A three-judge bench headed by FSC Chief Justice Noor Mohammad Meskenzai said the tradition of giving away minor girls to settle disputes was against the injunctions of Islam, Dawn newspaper reported.
The petitioner, a woman called Sakeena Bibi, said swara, often the result of punishment decided by a council of tribal elders called a jirga or panchayat, usurped the fundamental rights of a woman or young girl.
“It argued that jirga or panchayat misconstrued the concept ‘badl-i-sulah’ — compensation to settle a dispute by offering a young girl to the aggrieved family. The petitioner requested the court to declare this custom as illegal,” Dawn reported.
Dr. Mohammad Aslam Khaki, a jurist consult at the FSC, said swara violated at least four fundamental rights.
“According to him, since the girl is offered by the accused family, she in most of the cases is deprived of even basic facilities, hence subjected to discrimination. Secondly, she is wedded to a man without her consent. Thirdly, she is not entitled to dowry, and fourthly, she cannot file legal suit for khula — dissolution of marriage,” Khaki said.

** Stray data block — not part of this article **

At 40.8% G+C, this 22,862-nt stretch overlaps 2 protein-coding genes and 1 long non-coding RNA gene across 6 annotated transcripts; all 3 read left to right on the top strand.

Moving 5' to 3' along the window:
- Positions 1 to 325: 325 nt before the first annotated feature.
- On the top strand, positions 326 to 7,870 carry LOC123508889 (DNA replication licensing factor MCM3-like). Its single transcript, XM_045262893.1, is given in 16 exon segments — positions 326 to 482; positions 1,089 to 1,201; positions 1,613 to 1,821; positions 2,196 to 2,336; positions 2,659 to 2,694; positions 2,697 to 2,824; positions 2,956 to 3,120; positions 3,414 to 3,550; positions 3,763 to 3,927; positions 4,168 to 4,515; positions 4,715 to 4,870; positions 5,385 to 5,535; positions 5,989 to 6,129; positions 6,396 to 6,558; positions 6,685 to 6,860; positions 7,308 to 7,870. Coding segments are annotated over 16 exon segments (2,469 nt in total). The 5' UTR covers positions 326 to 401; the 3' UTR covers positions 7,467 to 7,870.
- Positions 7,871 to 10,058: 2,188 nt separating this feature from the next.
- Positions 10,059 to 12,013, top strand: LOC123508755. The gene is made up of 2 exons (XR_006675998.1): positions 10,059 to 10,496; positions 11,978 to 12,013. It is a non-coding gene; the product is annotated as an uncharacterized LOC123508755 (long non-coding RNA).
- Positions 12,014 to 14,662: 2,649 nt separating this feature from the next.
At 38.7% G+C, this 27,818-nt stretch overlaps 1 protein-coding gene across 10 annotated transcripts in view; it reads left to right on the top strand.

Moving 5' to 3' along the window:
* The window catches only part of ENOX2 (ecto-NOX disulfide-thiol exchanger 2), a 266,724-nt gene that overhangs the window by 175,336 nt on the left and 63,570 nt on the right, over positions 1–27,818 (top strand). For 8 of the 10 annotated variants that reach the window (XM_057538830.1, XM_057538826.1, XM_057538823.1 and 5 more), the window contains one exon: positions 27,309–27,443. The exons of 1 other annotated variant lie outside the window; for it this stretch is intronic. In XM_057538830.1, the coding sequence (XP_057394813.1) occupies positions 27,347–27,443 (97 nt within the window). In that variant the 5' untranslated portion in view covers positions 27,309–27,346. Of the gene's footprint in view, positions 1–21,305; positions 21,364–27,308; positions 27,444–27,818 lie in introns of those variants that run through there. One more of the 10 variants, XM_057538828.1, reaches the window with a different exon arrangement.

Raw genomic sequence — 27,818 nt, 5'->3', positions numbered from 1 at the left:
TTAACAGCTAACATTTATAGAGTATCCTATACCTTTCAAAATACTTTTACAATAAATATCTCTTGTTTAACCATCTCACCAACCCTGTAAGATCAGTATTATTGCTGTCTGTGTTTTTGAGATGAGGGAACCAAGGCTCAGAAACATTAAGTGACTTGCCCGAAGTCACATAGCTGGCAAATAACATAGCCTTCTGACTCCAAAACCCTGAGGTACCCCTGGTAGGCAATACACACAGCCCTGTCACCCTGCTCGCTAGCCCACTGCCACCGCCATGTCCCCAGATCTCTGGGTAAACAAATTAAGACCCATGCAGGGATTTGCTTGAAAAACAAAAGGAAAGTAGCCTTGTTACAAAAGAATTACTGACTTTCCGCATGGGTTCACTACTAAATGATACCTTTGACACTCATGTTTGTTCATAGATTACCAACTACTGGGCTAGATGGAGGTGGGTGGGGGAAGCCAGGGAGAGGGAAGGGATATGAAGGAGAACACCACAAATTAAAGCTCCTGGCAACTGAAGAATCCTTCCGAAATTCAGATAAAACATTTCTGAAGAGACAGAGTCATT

Though laws in 2005 and 2011 have declared swara illegal, the custom still continues to be practiced in many parts of Pakistan.
In 2004, the Sindh High Court outlawed all such “parallel justice” systems. But the writ of government is weak in rural areas of the country, and local police often turn a blind eye.


‘Imagine potential’ if Pakistan, India can live like ‘civilized neighbors’ - PM Khan

Updated 9 min 25 sec ago

‘Imagine potential’ if Pakistan, India can live like ‘civilized neighbors’ - PM Khan

  • Khan addresses Pakistan-Saudi Investment Forum a day after Pakistan defeated India for the first time in a World Cup fixture
  • Cheekily says it wasn’t a “good time” to talk about mending fences after Pakistan’s thrashing of Indian cricket team